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Apollo and the Nine Muses. Source: Erzalibillas / Public Domain.

The Nine Muses: Daughters of Zeus and Memory, Goddesses of the Arts

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According to Classical mythology, the Nine Muses are the daughters of Zeus and Mnemosyne (or Memory). The ancient Greeks and Romans believed that these goddesses granted inspiration to those involved in creative work, such as poets, musicians, and artists. Therefore, the Nine Muses were considered to be the personification of the literary arts, music, and visual arts, and each of them oversaw a particular aspect of the arts.

Today, the domain of the Muses has been extended to include all aspects of art, literature, and science. This is reflected in the word ‘museum’, derived from the Greek mouseion, which originally meant ‘temple or shrine of the Muses’.

The Origin of the Nine Muses

One version of the origin of the Nine Muses is found in Hesiod’s Theogony. In this work, Hesiod wrote “Again, he (Zeus) took love of Memory with her beautiful hair, from whom the Muses with their golden diadems were born to him, nine of them, whose pleasure is in feasts and the delights of song”.

Hesiod provides more detail in another part of his Theogony, “Nine nights Zeus the resourceful lay with her (Memory), going up to her holy bed far away from the immortals. And when the time came, as the months passed away and the seasons turned about, and the long tale of days was completed, she bore nine daughters – all of one mind, their carefree hearts set on song”.

The Nine Muses on a 2nd century Roman sarcophagus. (Jastrow / Public Domain)

The Nine Muses on a 2 nd century Roman sarcophagus. (Jastrow / Public Domain)

It is rather apt that Hesiod refers to Mnemosyne as the mother of the Muses. The ancient Greeks and Romans believed that this goddess, who was the daughter of Ouranos and Gaia, was in charge of memory and remembrance.

In particular, she is associated with the rote memorization that was necessary to preserve the myths and histories of the ancient Greek before the invention of writing. Therefore, Mnemosyne’s connection with the Muses is quite relevant. Mnemosyne is also considered to be the inventor of language and words, and also a goddess of time.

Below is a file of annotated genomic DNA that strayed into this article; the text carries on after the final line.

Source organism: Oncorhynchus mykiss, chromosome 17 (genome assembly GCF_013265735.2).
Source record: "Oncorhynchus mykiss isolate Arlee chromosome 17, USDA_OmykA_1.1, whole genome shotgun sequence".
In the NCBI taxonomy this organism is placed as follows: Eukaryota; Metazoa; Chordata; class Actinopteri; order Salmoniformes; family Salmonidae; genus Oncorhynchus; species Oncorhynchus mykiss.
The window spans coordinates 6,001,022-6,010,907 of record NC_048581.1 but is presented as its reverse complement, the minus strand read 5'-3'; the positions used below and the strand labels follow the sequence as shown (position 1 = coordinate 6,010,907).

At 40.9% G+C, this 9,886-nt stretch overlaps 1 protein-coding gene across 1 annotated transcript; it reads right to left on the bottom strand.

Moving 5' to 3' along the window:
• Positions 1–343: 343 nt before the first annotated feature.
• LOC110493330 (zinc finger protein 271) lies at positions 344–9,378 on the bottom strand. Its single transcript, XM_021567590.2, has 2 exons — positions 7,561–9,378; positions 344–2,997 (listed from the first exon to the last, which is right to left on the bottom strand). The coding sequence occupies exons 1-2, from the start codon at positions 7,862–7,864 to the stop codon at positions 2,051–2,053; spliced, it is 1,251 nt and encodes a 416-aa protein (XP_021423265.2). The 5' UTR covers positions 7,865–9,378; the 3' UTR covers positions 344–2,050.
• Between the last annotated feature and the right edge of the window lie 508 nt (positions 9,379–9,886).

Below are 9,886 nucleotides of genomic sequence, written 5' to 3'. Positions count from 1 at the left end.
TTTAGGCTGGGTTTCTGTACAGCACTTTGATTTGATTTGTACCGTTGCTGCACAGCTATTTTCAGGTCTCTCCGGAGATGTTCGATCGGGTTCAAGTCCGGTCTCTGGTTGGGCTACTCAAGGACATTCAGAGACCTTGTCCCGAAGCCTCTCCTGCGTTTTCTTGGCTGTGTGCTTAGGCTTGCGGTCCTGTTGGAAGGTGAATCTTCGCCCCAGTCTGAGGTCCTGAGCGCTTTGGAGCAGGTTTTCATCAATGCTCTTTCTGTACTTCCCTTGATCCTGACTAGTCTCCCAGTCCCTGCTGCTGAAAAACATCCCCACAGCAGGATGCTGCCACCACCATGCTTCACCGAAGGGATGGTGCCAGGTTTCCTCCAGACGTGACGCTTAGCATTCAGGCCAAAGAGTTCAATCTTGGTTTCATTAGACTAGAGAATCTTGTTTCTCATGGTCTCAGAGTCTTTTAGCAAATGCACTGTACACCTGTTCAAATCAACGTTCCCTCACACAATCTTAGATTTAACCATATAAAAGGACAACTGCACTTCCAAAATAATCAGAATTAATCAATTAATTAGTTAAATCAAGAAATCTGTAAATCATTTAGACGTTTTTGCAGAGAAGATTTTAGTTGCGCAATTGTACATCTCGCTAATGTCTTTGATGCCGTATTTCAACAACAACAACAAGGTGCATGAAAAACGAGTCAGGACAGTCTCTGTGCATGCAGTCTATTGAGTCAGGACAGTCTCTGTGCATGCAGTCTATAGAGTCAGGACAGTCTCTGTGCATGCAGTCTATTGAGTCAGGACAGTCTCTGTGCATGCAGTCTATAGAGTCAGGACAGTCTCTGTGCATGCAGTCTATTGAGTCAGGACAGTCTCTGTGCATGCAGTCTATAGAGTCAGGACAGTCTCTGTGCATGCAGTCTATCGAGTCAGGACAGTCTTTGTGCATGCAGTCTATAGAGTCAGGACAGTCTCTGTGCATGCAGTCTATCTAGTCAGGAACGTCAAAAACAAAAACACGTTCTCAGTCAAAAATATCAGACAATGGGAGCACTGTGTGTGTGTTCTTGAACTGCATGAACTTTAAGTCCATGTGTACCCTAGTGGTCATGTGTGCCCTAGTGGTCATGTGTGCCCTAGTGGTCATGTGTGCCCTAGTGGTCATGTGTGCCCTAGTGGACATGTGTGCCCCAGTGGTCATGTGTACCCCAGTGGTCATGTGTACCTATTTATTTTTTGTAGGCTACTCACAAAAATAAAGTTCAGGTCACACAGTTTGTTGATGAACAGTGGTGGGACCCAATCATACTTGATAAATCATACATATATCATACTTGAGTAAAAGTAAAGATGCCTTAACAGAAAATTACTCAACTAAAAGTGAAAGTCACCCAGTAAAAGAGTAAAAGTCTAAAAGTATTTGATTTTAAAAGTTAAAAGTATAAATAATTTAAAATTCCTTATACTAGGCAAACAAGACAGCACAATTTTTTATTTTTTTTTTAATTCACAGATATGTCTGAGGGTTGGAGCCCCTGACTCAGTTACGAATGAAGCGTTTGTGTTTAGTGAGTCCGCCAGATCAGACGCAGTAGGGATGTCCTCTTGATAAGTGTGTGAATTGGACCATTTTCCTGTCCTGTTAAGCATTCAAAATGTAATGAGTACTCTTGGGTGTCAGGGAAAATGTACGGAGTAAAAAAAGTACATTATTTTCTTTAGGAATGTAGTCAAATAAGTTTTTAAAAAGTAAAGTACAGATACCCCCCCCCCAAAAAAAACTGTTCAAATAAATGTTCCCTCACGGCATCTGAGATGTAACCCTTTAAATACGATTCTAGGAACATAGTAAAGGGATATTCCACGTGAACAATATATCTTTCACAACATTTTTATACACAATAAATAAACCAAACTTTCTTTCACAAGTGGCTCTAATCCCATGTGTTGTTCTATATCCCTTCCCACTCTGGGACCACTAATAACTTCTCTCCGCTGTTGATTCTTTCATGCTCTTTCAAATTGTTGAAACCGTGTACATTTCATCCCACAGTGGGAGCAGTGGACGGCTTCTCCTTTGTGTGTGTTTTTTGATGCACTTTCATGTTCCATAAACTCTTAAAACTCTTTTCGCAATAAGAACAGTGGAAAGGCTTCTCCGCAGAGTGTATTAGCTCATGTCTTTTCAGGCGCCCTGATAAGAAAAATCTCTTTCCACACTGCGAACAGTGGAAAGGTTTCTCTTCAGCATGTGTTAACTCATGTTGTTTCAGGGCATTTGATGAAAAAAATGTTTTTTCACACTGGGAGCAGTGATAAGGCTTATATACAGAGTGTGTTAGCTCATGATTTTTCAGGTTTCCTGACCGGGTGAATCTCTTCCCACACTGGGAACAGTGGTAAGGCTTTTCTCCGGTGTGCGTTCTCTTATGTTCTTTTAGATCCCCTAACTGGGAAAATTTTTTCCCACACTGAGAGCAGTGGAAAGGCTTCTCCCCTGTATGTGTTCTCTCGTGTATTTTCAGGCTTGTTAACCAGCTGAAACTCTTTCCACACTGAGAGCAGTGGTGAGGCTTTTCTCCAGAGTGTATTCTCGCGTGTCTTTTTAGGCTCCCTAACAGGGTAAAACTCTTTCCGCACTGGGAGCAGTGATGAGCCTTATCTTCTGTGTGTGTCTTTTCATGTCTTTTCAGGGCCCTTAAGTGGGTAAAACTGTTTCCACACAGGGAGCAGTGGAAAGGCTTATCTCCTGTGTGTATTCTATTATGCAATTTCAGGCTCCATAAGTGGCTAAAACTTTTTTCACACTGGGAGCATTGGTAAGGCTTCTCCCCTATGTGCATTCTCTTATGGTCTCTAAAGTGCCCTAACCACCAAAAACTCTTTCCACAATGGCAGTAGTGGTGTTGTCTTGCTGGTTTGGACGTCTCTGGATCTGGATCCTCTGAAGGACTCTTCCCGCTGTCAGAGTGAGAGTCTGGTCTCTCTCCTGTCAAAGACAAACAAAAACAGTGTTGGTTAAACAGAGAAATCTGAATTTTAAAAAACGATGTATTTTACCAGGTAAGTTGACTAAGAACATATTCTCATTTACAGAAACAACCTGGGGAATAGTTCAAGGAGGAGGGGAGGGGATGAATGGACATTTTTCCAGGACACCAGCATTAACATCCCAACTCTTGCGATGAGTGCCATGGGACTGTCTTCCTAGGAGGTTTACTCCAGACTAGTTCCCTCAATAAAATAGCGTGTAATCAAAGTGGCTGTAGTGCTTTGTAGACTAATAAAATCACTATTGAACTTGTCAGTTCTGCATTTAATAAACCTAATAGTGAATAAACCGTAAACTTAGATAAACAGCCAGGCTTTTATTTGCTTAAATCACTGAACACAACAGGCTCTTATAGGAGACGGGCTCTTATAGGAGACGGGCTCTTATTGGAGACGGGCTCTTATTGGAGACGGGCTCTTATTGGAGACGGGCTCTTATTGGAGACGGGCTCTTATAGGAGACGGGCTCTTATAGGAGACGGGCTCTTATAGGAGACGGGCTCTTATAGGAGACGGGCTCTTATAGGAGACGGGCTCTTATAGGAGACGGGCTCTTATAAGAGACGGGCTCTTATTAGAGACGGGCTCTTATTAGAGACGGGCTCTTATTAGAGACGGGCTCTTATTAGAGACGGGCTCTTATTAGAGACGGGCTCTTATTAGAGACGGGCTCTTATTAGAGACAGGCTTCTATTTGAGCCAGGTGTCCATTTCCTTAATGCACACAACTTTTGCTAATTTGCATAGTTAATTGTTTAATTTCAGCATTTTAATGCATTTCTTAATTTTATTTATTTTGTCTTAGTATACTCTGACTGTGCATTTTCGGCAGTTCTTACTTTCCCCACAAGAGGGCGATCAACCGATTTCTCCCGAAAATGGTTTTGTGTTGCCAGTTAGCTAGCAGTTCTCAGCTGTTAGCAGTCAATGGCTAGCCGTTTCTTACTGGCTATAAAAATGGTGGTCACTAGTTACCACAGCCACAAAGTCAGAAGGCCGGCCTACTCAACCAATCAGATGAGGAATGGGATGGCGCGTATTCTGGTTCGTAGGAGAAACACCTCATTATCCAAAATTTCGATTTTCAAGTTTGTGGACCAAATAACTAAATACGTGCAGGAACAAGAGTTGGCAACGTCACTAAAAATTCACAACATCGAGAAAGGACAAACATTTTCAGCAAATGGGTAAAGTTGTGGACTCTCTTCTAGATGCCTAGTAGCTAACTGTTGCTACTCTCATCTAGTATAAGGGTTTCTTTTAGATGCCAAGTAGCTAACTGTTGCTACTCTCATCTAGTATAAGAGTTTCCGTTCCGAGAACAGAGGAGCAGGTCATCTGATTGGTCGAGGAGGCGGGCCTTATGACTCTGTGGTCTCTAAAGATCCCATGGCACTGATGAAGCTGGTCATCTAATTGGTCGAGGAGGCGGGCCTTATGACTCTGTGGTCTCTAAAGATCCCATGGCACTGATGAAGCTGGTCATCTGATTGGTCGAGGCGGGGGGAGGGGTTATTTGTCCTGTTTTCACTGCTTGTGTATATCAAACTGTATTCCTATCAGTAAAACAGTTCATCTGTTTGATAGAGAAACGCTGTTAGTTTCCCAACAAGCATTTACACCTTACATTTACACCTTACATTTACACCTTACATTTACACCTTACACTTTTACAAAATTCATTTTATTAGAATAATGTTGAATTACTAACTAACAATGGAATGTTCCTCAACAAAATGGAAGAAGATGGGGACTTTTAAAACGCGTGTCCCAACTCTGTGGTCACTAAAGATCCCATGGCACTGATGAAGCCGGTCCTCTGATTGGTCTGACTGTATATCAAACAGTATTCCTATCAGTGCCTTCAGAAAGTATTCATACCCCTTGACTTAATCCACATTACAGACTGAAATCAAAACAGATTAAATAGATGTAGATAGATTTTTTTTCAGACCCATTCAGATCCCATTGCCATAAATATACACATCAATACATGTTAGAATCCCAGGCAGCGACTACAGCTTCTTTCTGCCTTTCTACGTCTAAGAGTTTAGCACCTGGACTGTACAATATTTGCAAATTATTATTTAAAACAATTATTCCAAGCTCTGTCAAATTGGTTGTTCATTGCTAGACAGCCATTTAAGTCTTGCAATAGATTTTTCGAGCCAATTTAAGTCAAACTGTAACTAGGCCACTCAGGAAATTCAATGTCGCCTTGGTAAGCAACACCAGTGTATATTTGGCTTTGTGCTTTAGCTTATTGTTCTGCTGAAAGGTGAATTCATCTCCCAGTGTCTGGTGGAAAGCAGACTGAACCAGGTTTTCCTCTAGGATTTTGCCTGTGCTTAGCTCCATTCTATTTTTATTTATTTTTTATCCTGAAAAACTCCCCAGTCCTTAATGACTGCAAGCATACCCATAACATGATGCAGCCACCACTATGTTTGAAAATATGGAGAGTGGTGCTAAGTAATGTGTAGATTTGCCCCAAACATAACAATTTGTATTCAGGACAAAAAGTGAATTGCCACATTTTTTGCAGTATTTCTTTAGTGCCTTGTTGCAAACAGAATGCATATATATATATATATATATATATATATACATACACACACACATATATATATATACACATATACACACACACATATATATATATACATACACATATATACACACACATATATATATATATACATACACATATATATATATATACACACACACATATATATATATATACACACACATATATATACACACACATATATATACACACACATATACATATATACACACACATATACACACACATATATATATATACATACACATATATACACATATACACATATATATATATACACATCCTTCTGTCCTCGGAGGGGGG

Although Hesiod’s version of the myth is the most popular one, it is not the only one explaining how the Muses came into being. For instance, the Greek historian Diodorus Siculus refers to the Muses as the daughters of Ouranos and Gaia, while Homer, in the Odyssey, mentions that the Muses were born of Zeus, without making any reference to Mnemosyne.

In addition, while the number of Muses is traditionally said to be nine, the sources differ from one another once more. The Greek traveler and geographer Pausanias, for instance, wrote that originally, there were three Muses – Melete (Practice or Meditation), Mneme (Memory), and Aoede (Song), and that their worship was established by the giants Otus and Ephialtes, known also as the Aloadae, after their step-father, Aloeus. Later on, however, a Macedonian by the name of Pierus of Emathia established the worship of the Nine Muses and changed their names to the ones we know of today.

Where Did the Nine Muses Live?

As for the abode of the Muses, Hesiod mentions that they live on Mount Olympus. Nevertheless, one of their favorite haunts was Mount Helicon, as evident in the first lines of his Theogony, “From the Muses of Helicon let us begin our singing, that haunt Helicon’s great and holy mountain, and dance on their soft feet round the violet-dark spring and the altar of the mighty son of Kronos”.

Helicon is a mountain located in Boeotia, between Lake Kopais and the Gulf of Corinth. According to scholars, Hesiod’s father was from Cyme, an Aeolian city on the coast of Asia Minor, but relocated to Ascra, a village on the eastern side of Mount Helicon.

Apollo and the Muses on Mount Helicon. (Hohum / Public Domain)

Apollo and the Muses on Mount Helicon. (Hohum / Public Domain)

It seems that it was here that Hesiod was born and raised, and hence not entirely surprising that he chose the mountain as the home of the Muses. At any rate, many later writers followed Hesiod’s example.

As mentioned earlier, the Muses had an important role in Classical mythology, serving as the patron goddesses of the various arts. It was from the Muses that the artists of ancient Greece and Rome received their inspiration. This is clearly reflected by Hesiod, who claimed that he was taught to sing by the Muses themselves,